Pride & Prejudice

Now that public support is gathering (finally) for improvements to the rail links serving the south Fylde coast towns and communities - it is worth recalling the efforts made by Blackpool's Transport Manager to realise a joined up tram service along the Fylde coast.


Whilst Blackpool Corporation Tramways (and the Blackpool & Fleetwood Tramroad Company) enjoyed heady returns on their investment and tram service operating costs; the line operating south from Blackpool's borough boundary as far as Lytham Cottage Hospital was less fortunate. Year on year it turned in mediocre profits at best, whilst sustaining regular losses on its trams running into Blackpool. Takeover from the company operator at the end of its lease, by Lytham and St Annes councils at the turn of the 1920s began a new chapter in its fortunes. This was signalled by the order for ten new 'Pullman' double deck trams, complete with sumptuous leather bound seating in the lower saloon together with curtains and a decorous interior.


Negotiations with Blackpool Corporation Tramways and its Corporation resulted in the interrunning service between the towns was later extended along the Promenade allowing the Lytham St Annes blue and white trams to run as far north as the Gynn. Here a connection for passengers with the Fleetwood tram service operating from Talbot Road Station was possible.

Builder's formal photograph of the new Lytham St Annes 'Pullman' trams ironically showing 'Talbot Square' on the destination blind. John Woodman Archive


Subsequent purchase by Lytham St Annes of secondhand trams from Preston, Accrington and the short lived Dearne & District company in Yorkshire, did nothing to lessen the annual losses of the now municipal Lytham St Annes tram service. From 1933 radical changes to Blackpool's traditional tram (and motorbus) services saw the resort's transport system undergo rapid modernisation, with introduction of streamline trams and buses in a new corporation green and cream flashy livery. Along with the influx of shoals of new vehicles year on year, came investment in upgrading of the tram infrastructure and extensions to Starr Gate with a new turning loop there. Two street tram lines to Layton (with single track and loop sections) and along Central Drive gave way to new bus services operated by Blackpool's modern streamine Titans.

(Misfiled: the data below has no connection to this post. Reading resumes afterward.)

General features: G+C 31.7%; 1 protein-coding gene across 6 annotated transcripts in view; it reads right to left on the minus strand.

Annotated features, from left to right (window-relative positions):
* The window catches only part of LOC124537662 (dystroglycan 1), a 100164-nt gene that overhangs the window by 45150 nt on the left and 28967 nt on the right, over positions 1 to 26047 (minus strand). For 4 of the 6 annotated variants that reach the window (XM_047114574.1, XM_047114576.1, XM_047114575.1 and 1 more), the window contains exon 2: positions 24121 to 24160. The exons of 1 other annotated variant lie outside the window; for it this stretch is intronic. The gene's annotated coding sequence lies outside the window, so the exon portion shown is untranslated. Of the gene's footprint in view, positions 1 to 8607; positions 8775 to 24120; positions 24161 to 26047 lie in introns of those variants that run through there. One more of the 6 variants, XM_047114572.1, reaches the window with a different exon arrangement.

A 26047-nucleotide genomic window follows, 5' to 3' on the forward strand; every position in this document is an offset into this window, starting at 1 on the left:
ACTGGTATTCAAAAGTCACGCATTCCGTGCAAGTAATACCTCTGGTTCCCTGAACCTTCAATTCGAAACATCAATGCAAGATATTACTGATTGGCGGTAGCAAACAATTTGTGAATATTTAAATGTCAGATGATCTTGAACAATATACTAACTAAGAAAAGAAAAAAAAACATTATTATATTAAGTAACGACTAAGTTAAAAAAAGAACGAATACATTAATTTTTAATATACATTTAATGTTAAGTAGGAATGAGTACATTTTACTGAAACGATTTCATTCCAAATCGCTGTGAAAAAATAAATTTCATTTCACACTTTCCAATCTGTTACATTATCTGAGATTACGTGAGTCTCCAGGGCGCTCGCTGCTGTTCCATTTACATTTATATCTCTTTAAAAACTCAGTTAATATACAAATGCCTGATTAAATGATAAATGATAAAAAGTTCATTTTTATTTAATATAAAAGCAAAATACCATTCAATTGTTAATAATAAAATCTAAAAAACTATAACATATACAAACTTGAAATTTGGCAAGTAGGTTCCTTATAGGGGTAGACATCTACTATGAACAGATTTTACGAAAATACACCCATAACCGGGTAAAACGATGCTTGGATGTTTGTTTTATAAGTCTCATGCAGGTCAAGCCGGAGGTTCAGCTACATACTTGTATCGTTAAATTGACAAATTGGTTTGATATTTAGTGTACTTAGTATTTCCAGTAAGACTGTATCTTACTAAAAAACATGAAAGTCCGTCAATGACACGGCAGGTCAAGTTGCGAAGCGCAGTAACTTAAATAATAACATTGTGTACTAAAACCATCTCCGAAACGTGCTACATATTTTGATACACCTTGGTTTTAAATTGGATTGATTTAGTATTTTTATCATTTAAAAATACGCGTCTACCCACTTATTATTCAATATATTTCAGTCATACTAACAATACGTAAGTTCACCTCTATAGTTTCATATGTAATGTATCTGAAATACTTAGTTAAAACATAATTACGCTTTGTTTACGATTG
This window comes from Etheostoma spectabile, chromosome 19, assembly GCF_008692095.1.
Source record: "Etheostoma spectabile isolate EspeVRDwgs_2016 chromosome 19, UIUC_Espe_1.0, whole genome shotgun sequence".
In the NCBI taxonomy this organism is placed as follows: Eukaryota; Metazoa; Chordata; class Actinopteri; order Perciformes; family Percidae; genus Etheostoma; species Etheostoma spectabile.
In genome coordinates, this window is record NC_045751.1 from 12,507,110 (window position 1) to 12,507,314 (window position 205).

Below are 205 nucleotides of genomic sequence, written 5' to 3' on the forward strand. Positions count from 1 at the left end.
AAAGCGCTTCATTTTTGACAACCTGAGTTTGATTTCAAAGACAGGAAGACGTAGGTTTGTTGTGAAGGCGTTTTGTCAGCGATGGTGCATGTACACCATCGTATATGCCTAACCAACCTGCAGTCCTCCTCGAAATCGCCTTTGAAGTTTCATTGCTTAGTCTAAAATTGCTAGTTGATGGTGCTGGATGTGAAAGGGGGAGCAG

Awareness that the resort's southern neigbour was struggling with continuing losses and keen to consolidate a coastal trunk tramway running from Fleetwood as far as St Annes; and potentially to Lytham, saw Blackpool make a comprehensive offer to acquire ownership of the ailing tramway and remove at a sweep the losses, as well as underwriting investment in new tram track and replacement of the traditional tram fleet with Blackpool's superb new rail coaches on year round service. A comprehensive and compelling offer was formally tendered to Lytham St Annes Council by Blackpool Transport Department in the mid 1930s.